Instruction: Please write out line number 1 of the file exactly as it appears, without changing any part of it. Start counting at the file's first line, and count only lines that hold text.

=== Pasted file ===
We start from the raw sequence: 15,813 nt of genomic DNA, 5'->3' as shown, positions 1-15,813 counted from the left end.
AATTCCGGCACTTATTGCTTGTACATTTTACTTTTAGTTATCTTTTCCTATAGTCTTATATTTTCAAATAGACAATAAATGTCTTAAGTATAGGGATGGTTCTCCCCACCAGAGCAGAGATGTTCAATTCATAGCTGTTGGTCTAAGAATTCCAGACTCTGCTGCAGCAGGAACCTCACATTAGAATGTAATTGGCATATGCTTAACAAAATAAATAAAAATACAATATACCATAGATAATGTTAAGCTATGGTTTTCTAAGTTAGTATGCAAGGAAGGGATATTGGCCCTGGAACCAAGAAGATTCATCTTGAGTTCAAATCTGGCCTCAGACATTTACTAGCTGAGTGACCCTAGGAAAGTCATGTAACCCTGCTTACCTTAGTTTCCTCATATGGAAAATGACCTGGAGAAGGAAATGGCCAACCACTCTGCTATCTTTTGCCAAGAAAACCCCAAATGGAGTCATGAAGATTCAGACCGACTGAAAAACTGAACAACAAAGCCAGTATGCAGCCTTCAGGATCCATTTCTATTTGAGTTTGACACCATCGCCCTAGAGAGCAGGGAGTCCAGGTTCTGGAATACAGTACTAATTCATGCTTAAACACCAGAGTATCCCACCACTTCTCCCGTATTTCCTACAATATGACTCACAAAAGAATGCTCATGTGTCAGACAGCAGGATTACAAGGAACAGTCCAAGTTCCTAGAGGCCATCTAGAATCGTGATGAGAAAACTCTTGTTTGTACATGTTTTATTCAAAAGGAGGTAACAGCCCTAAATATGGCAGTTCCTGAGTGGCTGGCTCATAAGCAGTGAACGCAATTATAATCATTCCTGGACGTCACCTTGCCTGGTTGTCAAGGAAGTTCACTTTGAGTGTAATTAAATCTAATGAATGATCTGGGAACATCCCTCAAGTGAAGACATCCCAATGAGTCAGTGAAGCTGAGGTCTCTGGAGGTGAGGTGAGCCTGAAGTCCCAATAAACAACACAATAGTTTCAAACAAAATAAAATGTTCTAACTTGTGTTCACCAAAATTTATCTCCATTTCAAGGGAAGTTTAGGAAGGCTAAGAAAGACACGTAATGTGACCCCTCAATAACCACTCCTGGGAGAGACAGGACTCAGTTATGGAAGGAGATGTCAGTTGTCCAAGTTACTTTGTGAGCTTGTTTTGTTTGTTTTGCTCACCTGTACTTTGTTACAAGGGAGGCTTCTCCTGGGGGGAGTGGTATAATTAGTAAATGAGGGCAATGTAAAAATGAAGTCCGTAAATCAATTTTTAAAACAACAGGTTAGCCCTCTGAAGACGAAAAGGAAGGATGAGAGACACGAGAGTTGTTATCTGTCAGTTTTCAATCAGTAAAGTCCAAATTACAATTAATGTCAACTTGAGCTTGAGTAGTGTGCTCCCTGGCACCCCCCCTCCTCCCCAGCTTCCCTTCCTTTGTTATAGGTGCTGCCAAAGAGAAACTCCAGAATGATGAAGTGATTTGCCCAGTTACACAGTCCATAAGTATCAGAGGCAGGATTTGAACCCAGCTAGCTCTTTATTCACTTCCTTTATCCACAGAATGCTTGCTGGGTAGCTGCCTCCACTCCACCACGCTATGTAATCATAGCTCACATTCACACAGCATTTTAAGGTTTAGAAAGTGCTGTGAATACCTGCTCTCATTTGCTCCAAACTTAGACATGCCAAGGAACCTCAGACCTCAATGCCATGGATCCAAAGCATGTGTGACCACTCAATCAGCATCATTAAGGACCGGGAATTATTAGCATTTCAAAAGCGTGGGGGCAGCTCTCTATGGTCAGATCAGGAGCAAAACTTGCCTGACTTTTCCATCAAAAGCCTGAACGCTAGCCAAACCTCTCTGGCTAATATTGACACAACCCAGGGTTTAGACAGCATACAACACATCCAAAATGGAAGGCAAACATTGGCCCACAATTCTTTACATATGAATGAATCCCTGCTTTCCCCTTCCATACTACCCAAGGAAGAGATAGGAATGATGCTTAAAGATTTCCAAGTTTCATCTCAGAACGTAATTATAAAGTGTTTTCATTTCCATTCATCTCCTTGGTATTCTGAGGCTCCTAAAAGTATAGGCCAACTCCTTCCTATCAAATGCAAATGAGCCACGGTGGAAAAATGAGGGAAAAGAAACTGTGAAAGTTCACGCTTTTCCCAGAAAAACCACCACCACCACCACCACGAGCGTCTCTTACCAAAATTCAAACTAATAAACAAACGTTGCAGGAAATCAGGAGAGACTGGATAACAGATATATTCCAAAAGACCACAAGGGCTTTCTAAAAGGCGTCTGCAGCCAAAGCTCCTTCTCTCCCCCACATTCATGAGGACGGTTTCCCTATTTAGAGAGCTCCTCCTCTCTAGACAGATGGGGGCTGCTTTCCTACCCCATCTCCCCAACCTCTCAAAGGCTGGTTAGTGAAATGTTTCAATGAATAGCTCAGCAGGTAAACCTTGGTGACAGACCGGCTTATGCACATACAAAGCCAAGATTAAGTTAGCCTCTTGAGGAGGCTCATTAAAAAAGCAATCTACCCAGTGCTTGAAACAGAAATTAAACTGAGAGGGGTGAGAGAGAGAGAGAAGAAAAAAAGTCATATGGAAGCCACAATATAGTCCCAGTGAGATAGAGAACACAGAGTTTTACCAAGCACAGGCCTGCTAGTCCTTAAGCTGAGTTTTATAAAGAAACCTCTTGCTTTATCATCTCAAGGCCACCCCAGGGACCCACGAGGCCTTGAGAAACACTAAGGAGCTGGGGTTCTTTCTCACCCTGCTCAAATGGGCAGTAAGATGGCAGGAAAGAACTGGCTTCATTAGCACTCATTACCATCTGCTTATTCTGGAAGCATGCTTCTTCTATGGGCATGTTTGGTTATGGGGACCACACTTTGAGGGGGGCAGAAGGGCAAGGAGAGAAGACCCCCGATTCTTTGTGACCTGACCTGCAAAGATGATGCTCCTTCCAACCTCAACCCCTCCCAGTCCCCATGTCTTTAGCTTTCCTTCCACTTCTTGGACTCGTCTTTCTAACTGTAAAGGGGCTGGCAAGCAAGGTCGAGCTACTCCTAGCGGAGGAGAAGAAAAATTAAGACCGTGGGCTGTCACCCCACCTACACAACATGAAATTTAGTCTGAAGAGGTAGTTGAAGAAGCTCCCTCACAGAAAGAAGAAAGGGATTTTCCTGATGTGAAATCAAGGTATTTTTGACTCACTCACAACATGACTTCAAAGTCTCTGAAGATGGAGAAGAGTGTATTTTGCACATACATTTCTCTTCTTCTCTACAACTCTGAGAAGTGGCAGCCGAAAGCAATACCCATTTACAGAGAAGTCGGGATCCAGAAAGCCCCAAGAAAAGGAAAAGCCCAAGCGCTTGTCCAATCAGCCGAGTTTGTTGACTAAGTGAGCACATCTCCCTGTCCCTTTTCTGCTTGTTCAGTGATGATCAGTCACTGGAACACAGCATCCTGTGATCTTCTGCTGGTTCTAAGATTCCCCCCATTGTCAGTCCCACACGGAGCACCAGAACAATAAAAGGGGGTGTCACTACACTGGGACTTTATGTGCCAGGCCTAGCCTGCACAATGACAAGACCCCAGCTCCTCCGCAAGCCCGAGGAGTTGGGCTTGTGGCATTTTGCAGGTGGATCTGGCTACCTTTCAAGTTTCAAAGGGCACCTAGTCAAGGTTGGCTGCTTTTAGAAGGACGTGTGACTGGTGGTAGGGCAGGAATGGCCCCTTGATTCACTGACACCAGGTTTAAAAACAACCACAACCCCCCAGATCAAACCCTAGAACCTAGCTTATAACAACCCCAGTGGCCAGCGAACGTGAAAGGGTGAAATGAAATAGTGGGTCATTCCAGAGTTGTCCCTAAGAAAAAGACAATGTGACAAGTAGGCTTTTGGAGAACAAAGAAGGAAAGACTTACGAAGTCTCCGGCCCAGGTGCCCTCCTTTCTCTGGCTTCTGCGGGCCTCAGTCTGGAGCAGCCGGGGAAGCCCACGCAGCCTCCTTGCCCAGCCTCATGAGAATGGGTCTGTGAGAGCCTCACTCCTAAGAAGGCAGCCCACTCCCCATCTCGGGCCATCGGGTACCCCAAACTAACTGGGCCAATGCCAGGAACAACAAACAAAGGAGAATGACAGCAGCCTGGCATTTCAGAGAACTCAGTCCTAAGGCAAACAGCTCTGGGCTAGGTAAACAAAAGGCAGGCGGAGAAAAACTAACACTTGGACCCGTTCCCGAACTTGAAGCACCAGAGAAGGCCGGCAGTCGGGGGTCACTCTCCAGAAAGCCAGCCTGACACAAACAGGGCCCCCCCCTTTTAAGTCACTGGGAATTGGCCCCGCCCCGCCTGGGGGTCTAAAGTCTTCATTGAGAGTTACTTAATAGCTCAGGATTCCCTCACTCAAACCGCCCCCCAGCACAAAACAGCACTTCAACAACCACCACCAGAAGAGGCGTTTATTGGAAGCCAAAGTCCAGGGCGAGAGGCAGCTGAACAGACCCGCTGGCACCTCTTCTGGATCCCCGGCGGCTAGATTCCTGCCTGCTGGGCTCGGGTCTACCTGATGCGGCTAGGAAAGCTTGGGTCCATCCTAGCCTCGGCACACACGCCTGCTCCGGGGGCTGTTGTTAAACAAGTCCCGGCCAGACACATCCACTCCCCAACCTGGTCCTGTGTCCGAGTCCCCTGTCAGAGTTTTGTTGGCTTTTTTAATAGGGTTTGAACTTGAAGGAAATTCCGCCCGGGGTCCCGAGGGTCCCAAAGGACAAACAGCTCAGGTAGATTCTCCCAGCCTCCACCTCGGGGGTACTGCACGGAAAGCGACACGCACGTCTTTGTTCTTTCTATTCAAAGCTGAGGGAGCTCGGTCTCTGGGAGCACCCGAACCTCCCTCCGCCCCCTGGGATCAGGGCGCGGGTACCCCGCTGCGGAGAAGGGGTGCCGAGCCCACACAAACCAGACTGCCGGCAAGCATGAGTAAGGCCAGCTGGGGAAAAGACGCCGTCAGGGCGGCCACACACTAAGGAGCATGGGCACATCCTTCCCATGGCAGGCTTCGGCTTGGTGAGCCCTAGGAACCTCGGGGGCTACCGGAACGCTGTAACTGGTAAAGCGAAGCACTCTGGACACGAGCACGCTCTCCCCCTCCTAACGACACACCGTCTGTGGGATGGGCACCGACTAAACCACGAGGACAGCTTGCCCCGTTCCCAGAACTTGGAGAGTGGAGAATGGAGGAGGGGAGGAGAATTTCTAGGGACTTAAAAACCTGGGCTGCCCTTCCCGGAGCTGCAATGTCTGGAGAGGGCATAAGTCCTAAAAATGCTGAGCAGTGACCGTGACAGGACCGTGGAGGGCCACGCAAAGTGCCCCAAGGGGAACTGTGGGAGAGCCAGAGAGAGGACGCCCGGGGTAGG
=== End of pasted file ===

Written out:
We start from the raw sequence: 15,813 nt of genomic DNA, 5'->3' as shown, positions 1-15,813 counted from the left end.